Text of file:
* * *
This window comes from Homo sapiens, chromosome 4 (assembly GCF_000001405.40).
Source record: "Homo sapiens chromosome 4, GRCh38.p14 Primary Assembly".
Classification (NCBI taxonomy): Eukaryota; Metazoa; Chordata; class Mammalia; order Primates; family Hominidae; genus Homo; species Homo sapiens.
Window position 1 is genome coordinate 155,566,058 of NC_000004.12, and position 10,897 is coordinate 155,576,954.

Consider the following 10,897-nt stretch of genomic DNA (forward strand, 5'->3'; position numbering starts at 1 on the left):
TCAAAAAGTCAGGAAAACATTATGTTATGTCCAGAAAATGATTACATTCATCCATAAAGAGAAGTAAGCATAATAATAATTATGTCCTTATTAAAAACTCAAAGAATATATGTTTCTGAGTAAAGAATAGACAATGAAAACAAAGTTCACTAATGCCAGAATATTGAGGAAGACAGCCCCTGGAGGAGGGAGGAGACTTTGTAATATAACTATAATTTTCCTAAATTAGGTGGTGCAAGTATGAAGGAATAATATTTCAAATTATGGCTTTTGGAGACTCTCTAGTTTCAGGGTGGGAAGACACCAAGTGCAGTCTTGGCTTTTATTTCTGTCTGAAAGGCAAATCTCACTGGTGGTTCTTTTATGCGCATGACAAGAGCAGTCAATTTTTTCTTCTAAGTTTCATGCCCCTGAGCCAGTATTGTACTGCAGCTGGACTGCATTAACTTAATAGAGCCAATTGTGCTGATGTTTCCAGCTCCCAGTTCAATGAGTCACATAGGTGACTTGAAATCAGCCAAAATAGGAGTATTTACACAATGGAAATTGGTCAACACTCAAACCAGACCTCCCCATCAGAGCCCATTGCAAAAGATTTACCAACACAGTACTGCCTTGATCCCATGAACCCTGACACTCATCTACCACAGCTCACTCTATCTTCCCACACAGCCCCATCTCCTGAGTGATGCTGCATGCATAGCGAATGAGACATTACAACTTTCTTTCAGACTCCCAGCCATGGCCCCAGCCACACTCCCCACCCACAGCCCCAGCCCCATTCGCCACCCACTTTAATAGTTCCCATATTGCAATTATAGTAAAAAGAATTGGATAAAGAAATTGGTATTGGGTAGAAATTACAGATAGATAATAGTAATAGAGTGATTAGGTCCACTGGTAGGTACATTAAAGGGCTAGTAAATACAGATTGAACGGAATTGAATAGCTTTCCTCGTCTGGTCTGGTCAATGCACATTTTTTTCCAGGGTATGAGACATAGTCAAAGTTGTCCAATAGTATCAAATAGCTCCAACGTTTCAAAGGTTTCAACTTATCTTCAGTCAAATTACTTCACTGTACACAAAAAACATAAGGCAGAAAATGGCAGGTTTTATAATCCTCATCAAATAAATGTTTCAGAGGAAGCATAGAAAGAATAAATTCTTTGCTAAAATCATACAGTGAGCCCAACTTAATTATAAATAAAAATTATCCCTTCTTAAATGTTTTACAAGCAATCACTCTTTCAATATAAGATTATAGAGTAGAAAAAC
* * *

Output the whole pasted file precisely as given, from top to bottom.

This window comes from Homo sapiens, chromosome 4 (assembly GCF_000001405.40).
Source record: "Homo sapiens chromosome 4, GRCh38.p14 Primary Assembly".
Classification (NCBI taxonomy): Eukaryota; Metazoa; Chordata; class Mammalia; order Primates; family Hominidae; genus Homo; species Homo sapiens.
Window position 1 is genome coordinate 155,566,058 of NC_000004.12, and position 10,897 is coordinate 155,576,954.

Consider the following 10,897-nt stretch of genomic DNA (forward strand, 5'->3'; position numbering starts at 1 on the left):
TCAAAAAGTCAGGAAAACATTATGTTATGTCCAGAAAATGATTACATTCATCCATAAAGAGAAGTAAGCATAATAATAATTATGTCCTTATTAAAAACTCAAAGAATATATGTTTCTGAGTAAAGAATAGACAATGAAAACAAAGTTCACTAATGCCAGAATATTGAGGAAGACAGCCCCTGGAGGAGGGAGGAGACTTTGTAATATAACTATAATTTTCCTAAATTAGGTGGTGCAAGTATGAAGGAATAATATTTCAAATTATGGCTTTTGGAGACTCTCTAGTTTCAGGGTGGGAAGACACCAAGTGCAGTCTTGGCTTTTATTTCTGTCTGAAAGGCAAATCTCACTGGTGGTTCTTTTATGCGCATGACAAGAGCAGTCAATTTTTTCTTCTAAGTTTCATGCCCCTGAGCCAGTATTGTACTGCAGCTGGACTGCATTAACTTAATAGAGCCAATTGTGCTGATGTTTCCAGCTCCCAGTTCAATGAGTCACATAGGTGACTTGAAATCAGCCAAAATAGGAGTATTTACACAATGGAAATTGGTCAACACTCAAACCAGACCTCCCCATCAGAGCCCATTGCAAAAGATTTACCAACACAGTACTGCCTTGATCCCATGAACCCTGACACTCATCTACCACAGCTCACTCTATCTTCCCACACAGCCCCATCTCCTGAGTGATGCTGCATGCATAGCGAATGAGACATTACAACTTTCTTTCAGACTCCCAGCCATGGCCCCAGCCACACTCCCCACCCACAGCCCCAGCCCCATTCGCCACCCACTTTAATAGTTCCCATATTGCAATTATAGTAAAAAGAATTGGATAAAGAAATTGGTATTGGGTAGAAATTACAGATAGATAATAGTAATAGAGTGATTAGGTCCACTGGTAGGTACATTAAAGGGCTAGTAAATACAGATTGAACGGAATTGAATAGCTTTCCTCGTCTGGTCTGGTCAATGCACATTTTTTTCCAGGGTATGAGACATAGTCAAAGTTGTCCAATAGTATCAAATAGCTCCAACGTTTCAAAGGTTTCAACTTATCTTCAGTCAAATTACTTCACTGTACACAAAAAACATAAGGCAGAAAATGGCAGGTTTTATAATCCTCATCAAATAAATGTTTCAGAGGAAGCATAGAAAGAATAAATTCTTTGCTAAAATCATACAGTGAGCCCAACTTAATTATAAATAAAAATTATCCCTTCTTAAATGTTTTACAAGCAATCACTCTTTCAATATAAGATTATAGAGTAGAAAAAC